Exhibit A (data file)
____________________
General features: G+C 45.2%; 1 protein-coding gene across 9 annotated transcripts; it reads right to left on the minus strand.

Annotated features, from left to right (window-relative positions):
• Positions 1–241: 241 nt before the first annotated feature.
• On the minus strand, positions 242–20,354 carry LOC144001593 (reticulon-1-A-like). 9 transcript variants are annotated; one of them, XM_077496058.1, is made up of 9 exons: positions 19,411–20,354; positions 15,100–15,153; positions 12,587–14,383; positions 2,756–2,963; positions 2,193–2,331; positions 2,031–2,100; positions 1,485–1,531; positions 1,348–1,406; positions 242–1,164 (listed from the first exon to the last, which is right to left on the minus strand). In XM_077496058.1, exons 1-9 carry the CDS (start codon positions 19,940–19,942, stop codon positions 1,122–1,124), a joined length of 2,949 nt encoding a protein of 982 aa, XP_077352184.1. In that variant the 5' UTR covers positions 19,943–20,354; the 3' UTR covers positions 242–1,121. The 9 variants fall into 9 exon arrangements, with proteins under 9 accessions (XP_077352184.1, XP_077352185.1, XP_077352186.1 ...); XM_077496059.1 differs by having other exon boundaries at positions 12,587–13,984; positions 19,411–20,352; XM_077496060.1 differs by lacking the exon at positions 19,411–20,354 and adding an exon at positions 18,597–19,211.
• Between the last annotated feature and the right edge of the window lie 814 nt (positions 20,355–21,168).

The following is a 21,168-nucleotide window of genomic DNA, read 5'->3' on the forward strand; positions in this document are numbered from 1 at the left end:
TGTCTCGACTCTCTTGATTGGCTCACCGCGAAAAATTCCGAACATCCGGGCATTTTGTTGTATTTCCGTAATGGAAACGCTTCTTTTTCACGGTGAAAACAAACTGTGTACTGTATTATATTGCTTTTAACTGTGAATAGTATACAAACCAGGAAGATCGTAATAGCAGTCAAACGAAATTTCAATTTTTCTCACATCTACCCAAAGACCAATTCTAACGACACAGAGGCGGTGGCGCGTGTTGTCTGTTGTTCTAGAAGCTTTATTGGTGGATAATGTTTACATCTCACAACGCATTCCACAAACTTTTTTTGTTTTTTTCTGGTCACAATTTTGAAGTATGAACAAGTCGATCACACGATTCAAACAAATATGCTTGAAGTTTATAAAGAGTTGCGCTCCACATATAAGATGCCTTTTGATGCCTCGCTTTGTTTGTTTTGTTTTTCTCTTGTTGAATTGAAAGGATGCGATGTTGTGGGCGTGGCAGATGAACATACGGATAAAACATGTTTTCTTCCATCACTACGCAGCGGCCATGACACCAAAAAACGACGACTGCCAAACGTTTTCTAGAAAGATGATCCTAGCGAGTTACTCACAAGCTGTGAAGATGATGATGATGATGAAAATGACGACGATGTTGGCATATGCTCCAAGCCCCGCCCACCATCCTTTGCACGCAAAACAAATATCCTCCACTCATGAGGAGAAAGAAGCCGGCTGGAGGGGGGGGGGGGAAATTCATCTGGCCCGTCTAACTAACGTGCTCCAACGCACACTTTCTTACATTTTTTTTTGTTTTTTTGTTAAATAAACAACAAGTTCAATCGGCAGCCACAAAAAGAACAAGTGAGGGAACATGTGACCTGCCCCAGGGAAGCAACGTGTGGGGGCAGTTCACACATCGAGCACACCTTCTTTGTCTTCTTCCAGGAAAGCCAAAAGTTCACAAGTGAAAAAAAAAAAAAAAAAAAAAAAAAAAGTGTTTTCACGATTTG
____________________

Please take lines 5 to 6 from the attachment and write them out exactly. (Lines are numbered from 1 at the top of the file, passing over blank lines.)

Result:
• Between the last annotated feature and the right edge of the window lie 814 nt (positions 20,355–21,168).

The following is a 21,168-nucleotide window of genomic DNA, read 5'->3' on the forward strand; positions in this document are numbered from 1 at the left end: